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October 5, 2015 - Carbohydrate Nutrition News

Why Sugar is Added to Food: Food Science 101

A critical review “Why Sugar is Added to Food: Food Science 101” by Goldfein KR & Slavin JL, recently published in Comprehensive Reviews in Food Science and Food Safety, highlights the variety of functions sugar (sucrose) plays in foods beyond sweetness. It demonstrates that replacing added sugars with alternative ingredients to achieve similar functional roles often does not result in a reduction in Calorie content or improvement in nutrient density. Goldfein and Slavin also discuss complex issues associated with the proposed added sugars labelling in the US such as insufficient accuracy to rely on manufacturers’ recipes and consumer confusion, among others.

Key topics discussed in the review:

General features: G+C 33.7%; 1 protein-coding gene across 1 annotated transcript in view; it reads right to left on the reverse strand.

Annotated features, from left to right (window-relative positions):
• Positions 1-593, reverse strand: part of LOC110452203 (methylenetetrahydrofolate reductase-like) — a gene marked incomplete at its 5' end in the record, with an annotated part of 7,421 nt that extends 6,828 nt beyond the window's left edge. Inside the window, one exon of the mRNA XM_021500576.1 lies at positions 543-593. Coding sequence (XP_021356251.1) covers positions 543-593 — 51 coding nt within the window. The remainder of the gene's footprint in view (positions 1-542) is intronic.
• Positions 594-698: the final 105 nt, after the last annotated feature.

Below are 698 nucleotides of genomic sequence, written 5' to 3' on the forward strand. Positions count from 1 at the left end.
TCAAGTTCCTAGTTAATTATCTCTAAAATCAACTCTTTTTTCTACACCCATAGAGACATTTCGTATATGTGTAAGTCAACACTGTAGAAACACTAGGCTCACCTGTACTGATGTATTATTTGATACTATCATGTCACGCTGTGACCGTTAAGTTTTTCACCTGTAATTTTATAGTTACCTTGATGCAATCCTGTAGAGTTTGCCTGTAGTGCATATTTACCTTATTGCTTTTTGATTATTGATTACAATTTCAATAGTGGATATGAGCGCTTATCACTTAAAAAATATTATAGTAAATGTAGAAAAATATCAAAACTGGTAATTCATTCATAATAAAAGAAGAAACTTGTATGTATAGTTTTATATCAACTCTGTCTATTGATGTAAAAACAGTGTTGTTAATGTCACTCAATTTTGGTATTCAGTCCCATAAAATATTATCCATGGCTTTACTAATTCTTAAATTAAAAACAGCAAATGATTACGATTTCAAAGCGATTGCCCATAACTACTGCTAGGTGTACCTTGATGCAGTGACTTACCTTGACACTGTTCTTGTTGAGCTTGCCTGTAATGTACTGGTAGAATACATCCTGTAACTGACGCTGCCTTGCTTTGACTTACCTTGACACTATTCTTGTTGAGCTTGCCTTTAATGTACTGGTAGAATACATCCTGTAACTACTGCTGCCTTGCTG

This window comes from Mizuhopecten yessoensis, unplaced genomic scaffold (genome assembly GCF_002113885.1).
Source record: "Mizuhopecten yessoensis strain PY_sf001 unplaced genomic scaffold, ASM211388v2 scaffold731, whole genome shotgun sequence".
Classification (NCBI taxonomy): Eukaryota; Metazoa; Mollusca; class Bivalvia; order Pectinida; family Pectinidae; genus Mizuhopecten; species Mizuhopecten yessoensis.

• Sugars added to foods contribute to:
    • Sweetness, flavour enhancement and flavour balance;
    • Colour and flavour formation via caramelization and the Maillard reaction;
    • Bulk and texture;
    • Yeast fermentation;
    • Preservation.
  • Regardless of whether sugars are naturally occurring or added during food processing, the molecular structure and nutritional value is the same, providing 4 Calories per gram.
  • An inconsistent definition of added sugars used in health claims (e.g. 100% fruit juice freshly squeezed or reconstituted from concentrates can claim “no added sugar”) as compared to nutrition labelling proposals (e.g., fruit juice concentrates with or without added water are considered added sugars) may cause consumer confusion.
  • Difficulties in calculating added sugars content using manufacturers’ recipes for products subjected to fermentation, caramelization and Maillard reactions, leads to inaccurate declaration of added sugars content on labels and challenges for government enforcement.
  • Product reformulation to reduce added sugars content may introduce more ingredients (e.g. carbohydrate-based bulking agents such as polydextrins, artificial sweeteners, food additives such as chemical preservatives, etc.), which  are needed to replace sugar’s functional roles, but do not always offer reduced total Calorie content or improved nutrient density.

The complexity of sugar’s functional roles in foods and their corresponding replacement ingredients are depicted in the infographic below.